After testing the activation system and recording the signals, tests were carried out to check the correct operation of the explosion suppression system with a 2 dm3 fire extinguisher. The settings of all parameters were the same as for the test sample. The recorded parameters are shown in Fig. 3b. As you can see from the pressure in the test chamber, the system operated very effectively to suppress the developing explosion. Maximum overpressure in the explosion chamber was 0.48 bar. It should be noted that the actual threshold for opening the fire extinguisher was very small and was around 0.03 bar. It can be stated that the explosion suppression process was very quick—the actual increase in explosion pressure inside the test chamber amounted to approx. 0.14 bar.

A high pressure fire extinguisher with a capacity of 10 dm3, similar in design to a 2 dm3 fire extinguisher, was tested in a 5 m3 test chamber.

The test chamber had a cylindrical shape and was equipped with a flammable dust spreading system, ignition system and pressure sensors allowing for continuous pressure recording and enabling the system to activate with a corresponding increase in overpressure. The source of ignition were two chemical primers with an energy of 10 kJ each. The combustible dust was corn starch for which the maximum explosion pressure is pmax = 9.6 bar and the explosion index Kst = 175 bar m/s. It is highly explosive dust because the volatile matter content is 95.90% and the ash content only 0.03%. The dust was relatively fine, with a grain diameter < 75 µm. The dust concentration was Cn ≅ 480 kg/m3.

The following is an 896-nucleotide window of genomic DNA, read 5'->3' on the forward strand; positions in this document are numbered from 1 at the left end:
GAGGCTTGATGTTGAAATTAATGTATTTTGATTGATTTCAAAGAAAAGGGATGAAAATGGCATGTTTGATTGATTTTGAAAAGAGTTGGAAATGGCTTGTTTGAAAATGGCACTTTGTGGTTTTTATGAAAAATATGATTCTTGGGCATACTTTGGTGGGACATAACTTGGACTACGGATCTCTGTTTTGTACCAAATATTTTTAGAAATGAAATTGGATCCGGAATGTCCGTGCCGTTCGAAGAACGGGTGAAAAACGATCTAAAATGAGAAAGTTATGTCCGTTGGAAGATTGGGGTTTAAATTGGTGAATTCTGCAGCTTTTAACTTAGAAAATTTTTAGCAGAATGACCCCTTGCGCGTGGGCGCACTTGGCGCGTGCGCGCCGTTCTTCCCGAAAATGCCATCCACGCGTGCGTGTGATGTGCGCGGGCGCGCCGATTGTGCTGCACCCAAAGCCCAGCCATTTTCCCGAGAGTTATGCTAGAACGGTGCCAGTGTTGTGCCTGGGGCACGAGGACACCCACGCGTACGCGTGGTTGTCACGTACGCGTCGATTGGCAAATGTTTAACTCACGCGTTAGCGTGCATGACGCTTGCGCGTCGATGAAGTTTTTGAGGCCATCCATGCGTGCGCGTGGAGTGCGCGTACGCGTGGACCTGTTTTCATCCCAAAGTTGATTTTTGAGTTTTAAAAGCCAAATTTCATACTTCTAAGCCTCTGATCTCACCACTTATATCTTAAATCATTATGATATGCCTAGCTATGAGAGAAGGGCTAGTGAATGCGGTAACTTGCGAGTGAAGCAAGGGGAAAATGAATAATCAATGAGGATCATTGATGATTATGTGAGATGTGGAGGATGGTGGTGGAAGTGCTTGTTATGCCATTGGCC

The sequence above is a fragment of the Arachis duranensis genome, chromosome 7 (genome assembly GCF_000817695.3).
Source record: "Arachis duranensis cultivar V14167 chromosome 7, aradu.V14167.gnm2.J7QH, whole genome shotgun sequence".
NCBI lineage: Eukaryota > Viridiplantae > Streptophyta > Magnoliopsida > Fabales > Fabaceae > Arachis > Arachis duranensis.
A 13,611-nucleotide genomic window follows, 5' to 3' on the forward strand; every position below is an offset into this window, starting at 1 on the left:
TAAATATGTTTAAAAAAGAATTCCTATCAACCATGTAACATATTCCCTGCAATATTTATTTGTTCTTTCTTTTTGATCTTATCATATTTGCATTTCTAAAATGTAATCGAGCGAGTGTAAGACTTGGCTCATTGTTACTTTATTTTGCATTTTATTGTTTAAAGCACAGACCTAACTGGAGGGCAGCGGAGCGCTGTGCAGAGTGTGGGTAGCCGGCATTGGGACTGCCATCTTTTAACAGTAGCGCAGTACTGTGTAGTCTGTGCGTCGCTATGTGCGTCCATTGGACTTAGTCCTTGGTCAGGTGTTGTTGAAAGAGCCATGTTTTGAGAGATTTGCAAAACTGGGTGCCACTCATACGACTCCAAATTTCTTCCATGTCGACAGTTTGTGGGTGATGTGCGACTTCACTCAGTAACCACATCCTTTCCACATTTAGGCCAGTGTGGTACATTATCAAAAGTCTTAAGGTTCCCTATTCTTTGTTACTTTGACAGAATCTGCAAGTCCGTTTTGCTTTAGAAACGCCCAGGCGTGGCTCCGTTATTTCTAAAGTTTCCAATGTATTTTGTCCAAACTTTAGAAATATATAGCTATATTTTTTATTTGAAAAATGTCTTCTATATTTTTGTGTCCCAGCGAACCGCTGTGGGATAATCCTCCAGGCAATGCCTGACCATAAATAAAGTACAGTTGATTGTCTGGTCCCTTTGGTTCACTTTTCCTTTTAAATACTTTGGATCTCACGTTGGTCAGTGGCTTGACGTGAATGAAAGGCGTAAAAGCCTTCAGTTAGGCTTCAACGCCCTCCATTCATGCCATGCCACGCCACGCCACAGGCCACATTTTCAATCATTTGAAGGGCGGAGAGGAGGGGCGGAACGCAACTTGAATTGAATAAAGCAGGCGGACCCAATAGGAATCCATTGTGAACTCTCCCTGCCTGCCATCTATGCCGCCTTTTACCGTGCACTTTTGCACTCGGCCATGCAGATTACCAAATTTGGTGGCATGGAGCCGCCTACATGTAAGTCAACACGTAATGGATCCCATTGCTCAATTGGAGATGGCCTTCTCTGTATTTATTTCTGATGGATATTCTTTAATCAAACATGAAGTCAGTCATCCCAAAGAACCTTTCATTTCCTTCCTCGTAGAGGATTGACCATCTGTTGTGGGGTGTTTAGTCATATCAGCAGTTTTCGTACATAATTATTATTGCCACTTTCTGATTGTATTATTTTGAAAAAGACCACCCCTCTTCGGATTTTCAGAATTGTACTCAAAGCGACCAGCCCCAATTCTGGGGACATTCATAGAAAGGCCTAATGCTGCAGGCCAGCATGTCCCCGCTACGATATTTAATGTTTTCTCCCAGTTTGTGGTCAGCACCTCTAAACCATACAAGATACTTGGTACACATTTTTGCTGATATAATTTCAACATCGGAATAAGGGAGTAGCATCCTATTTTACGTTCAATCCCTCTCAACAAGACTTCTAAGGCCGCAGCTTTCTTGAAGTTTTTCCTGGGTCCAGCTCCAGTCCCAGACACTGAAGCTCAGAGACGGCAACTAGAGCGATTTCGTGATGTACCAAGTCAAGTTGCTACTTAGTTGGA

Sample results of tests on the explosion suppression process using extinguishing powder and water as suppressing material are shown in Fig. 4a, b. In both cases, 130 g of powder were used. As it can be seen, both the extinguishing powder and water effectively suppressed the explosion. This is even more important because only 3300 g of suppressive material was used to suppress the explosion, which gives 660 g/m3 of protected space.

Fig. 4
figure 4

Explosion pressure inside the chamber in the case of using extinguishing powder (a) and water (b)

3 Gas tests of high-pressure extinguisher

For tests using the mixture of air and methane, a high pressure extinguisher with a capacity of 5 dm3 and a test chamber with a capacity of 1.3 m3 were used.